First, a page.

- Anthracnose: Signs of infection are water spots, scorched leaves, decaying fruit and diseased vines. This is a fungal disease that favors warm weather.
- Downy mildew: This fungal disease causes fungus spores on the underside of leaves that are purple to gray. It favors cool, humid weather.
- Powdery mildew: This disease causes small, white patches on the underside of leaves or leaves and stems covered in white, powdery spore masses. It is a fungus that favors dry weather with high levels of humidity.
- Angular leaf spot: Insects, infected seeds, splashing rain, movement in the field and crop debris cause this bacterial disease. It can last for two and a half years. Signs include water-soaked lesions on leaves and white crust on or beside lesions.
Many other diseases can affect gourds. Infection with any disease damages and potentially destroys a crop. The best way to control them is to prevent pests and monitor water levels, humidity and temperatures. You can prevent diseases by:
- Rotating the crops every two years.
- Not planting gourds in the same spot until three to four years have passed.
- Removing crop debris.
- Not overcrowding plants.
- Using protective fungicides.
- Watering plants from the base.
It is nearly impossible to leave a gourd on the vine for too long, but if you remove them too early, it could wither and rot. Gourds may remain in the ground until frost destroys the vines or they deteriorate.
They should be lightweight at harvest, indicating the water is evaporating and the pulp is drying. It takes most varieties about 120 days to reach maturity. When you cut them, leave a handle on the vine.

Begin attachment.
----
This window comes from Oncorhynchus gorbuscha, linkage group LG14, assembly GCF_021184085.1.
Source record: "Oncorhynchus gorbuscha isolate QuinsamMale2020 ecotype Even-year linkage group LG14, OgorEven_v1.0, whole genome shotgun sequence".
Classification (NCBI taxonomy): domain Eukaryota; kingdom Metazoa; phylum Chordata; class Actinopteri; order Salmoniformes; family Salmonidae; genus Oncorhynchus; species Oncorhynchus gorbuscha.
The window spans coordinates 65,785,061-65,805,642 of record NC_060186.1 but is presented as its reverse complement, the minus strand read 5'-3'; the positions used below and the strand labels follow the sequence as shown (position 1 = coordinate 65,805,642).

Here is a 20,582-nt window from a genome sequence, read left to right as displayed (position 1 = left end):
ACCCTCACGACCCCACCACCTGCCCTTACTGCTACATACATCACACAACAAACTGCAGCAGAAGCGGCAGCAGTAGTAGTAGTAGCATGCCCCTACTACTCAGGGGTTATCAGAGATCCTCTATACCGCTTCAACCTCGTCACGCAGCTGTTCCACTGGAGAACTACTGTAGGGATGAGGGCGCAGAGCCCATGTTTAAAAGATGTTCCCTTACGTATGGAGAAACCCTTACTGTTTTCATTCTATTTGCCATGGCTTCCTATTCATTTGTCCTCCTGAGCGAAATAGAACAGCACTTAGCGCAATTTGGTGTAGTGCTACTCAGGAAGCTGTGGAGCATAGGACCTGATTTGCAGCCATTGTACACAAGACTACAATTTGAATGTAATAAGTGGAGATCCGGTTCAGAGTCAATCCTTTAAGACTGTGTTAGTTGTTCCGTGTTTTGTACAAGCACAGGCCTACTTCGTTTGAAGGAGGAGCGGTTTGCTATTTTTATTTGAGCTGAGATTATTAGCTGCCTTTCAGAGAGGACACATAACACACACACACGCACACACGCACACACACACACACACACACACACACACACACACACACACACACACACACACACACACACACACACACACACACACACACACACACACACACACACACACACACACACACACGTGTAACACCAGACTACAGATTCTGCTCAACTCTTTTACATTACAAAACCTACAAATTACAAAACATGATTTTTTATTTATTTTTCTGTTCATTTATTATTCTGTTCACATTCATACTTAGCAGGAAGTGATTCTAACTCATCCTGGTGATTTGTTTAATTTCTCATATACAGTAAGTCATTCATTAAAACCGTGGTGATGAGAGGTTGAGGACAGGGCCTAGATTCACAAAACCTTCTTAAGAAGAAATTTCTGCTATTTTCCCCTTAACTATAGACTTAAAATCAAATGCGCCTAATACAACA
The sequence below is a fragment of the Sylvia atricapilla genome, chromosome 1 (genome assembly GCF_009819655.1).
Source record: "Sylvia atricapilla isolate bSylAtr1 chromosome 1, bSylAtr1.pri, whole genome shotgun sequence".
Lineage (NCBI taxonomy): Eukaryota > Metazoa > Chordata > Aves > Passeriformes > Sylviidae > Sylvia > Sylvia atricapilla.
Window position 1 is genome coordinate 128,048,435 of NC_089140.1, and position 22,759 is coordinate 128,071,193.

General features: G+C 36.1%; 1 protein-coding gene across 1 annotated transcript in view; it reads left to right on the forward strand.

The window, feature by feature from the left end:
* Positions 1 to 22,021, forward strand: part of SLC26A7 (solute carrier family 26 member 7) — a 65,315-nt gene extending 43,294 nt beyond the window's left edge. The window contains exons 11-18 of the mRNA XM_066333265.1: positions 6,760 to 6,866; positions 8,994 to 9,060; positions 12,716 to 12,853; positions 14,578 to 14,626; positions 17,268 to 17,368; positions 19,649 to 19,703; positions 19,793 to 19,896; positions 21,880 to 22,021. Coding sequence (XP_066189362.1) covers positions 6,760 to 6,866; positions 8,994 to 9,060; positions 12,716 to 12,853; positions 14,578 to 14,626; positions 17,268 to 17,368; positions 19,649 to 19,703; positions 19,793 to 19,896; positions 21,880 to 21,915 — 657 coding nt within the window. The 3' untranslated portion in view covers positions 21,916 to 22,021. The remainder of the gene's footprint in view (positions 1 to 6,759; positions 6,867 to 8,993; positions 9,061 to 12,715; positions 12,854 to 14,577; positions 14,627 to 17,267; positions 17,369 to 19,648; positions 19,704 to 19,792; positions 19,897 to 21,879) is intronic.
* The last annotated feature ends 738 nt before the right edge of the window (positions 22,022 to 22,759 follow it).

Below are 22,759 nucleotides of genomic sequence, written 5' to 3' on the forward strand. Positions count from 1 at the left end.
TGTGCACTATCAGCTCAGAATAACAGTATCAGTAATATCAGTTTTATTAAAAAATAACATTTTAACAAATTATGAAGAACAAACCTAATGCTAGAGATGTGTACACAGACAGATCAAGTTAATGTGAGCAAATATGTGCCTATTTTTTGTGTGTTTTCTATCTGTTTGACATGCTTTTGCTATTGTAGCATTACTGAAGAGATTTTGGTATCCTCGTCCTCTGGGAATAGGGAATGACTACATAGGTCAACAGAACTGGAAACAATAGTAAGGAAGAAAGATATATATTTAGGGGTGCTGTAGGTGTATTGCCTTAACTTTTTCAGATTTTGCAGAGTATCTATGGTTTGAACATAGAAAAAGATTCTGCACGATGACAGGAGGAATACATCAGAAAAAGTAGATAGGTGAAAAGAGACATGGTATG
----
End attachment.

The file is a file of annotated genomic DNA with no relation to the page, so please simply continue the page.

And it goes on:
Gourds need to be stored in an aerated, dry space — like an attic, garage, barn or drying rack — or left on the vine. It takes them between one and six months to completely dry, depending on their size and shell thickness.
When they are dry enough, their seeds will rattle, and the gourds will be brown. You want the gourds to be dried if you plan to use them for decorations or crafts.
Most Popular Gourd Varieties
Numerous varieties of gourds exist, but some of the most popular include:
- Daisy: Daisy gourds produce small, colorful fruit. They come in shades of orange, white, yellow and green and are great for a fall look or Thanksgiving display.
- Birdhouse: The birdhouse gourd is used for birdhouses and other crafts. They are larger and have harder shells than other varieties. This type of gourd is edible before maturity.
- Turk's turban: Turk's turban are ornamental gourds, popular during fall. Growers use them for decorations, but they are also edible. These gourds are large, and brightly colored with orange, white or green stripes.
Shop Harris Seeds
Fall is the perfect time to harvest gourds. You can get a head-start on your next fall harvest by planting gourd seeds this spring. Harris Seeds has a wide variety of gourd seeds, so you are sure to find the one you want.
Harris seeds have provided growers and gardeners with quality seeds since 1879. We are members of the American Seed Trade Association, National Garden Bureau, All-America Selections and Home Garden Seed Association. Additionally, we are a NOFA New York-certified organic seed handler. Enjoy growing gourds when you buy premium garden seeds from Harris Seeds.